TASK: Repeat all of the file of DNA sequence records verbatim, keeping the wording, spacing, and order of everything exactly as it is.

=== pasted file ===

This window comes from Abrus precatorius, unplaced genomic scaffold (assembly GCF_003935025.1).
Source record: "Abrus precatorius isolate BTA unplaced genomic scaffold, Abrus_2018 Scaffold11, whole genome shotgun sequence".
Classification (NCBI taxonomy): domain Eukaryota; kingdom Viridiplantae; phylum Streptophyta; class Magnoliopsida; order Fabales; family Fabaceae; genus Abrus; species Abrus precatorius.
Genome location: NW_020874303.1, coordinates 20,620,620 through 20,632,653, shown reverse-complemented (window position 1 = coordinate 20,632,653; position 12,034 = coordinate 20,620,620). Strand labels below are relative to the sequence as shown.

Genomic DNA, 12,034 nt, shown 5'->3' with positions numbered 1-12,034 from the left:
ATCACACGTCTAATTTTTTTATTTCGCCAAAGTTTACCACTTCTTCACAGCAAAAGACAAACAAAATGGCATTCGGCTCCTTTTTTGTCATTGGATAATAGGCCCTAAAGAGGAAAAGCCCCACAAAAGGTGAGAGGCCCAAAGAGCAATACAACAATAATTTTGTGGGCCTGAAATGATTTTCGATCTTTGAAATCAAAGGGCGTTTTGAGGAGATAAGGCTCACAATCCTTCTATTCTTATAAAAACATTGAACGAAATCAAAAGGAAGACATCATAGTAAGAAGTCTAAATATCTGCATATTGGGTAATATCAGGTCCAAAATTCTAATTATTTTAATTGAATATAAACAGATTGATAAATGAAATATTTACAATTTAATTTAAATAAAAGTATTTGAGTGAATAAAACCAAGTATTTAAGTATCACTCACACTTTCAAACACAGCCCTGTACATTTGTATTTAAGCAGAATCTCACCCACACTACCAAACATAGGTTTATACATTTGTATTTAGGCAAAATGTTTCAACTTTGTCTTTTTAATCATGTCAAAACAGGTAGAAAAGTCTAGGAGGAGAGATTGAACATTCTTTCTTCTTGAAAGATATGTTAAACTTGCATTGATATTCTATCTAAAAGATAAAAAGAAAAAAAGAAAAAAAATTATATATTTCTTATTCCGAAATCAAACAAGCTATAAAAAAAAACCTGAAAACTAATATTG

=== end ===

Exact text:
This window comes from Abrus precatorius, unplaced genomic scaffold (assembly GCF_003935025.1).
Source record: "Abrus precatorius isolate BTA unplaced genomic scaffold, Abrus_2018 Scaffold11, whole genome shotgun sequence".
Classification (NCBI taxonomy): domain Eukaryota; kingdom Viridiplantae; phylum Streptophyta; class Magnoliopsida; order Fabales; family Fabaceae; genus Abrus; species Abrus precatorius.
Genome location: NW_020874303.1, coordinates 20,620,620 through 20,632,653, shown reverse-complemented (window position 1 = coordinate 20,632,653; position 12,034 = coordinate 20,620,620). Strand labels below are relative to the sequence as shown.

Genomic DNA, 12,034 nt, shown 5'->3' with positions numbered 1-12,034 from the left:
ATCACACGTCTAATTTTTTTATTTCGCCAAAGTTTACCACTTCTTCACAGCAAAAGACAAACAAAATGGCATTCGGCTCCTTTTTTGTCATTGGATAATAGGCCCTAAAGAGGAAAAGCCCCACAAAAGGTGAGAGGCCCAAAGAGCAATACAACAATAATTTTGTGGGCCTGAAATGATTTTCGATCTTTGAAATCAAAGGGCGTTTTGAGGAGATAAGGCTCACAATCCTTCTATTCTTATAAAAACATTGAACGAAATCAAAAGGAAGACATCATAGTAAGAAGTCTAAATATCTGCATATTGGGTAATATCAGGTCCAAAATTCTAATTATTTTAATTGAATATAAACAGATTGATAAATGAAATATTTACAATTTAATTTAAATAAAAGTATTTGAGTGAATAAAACCAAGTATTTAAGTATCACTCACACTTTCAAACACAGCCCTGTACATTTGTATTTAAGCAGAATCTCACCCACACTACCAAACATAGGTTTATACATTTGTATTTAGGCAAAATGTTTCAACTTTGTCTTTTTAATCATGTCAAAACAGGTAGAAAAGTCTAGGAGGAGAGATTGAACATTCTTTCTTCTTGAAAGATATGTTAAACTTGCATTGATATTCTATCTAAAAGATAAAAAGAAAAAAAGAAAAAAAATTATATATTTCTTATTCCGAAATCAAACAAGCTATAAAAAAAAACCTGAAAACTAATATTG